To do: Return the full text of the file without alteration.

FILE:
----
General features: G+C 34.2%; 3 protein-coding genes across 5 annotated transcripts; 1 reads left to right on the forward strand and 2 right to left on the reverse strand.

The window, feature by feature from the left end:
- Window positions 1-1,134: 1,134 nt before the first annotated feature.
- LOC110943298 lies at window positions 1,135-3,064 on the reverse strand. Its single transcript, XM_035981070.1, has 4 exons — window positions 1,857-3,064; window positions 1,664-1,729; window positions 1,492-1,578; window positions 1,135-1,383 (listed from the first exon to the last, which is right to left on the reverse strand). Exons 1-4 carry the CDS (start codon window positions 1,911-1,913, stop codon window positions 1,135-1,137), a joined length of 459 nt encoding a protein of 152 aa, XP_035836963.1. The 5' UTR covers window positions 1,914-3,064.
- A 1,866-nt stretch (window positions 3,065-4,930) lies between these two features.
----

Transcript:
General features: G+C 34.2%; 3 protein-coding genes across 5 annotated transcripts; 1 reads left to right on the forward strand and 2 right to left on the reverse strand.

The window, feature by feature from the left end:
- Window positions 1-1,134: 1,134 nt before the first annotated feature.
- LOC110943298 lies at window positions 1,135-3,064 on the reverse strand. Its single transcript, XM_035981070.1, has 4 exons — window positions 1,857-3,064; window positions 1,664-1,729; window positions 1,492-1,578; window positions 1,135-1,383 (listed from the first exon to the last, which is right to left on the reverse strand). Exons 1-4 carry the CDS (start codon window positions 1,911-1,913, stop codon window positions 1,135-1,137), a joined length of 459 nt encoding a protein of 152 aa, XP_035836963.1. The 5' UTR covers window positions 1,914-3,064.
- A 1,866-nt stretch (window positions 3,065-4,930) lies between these two features.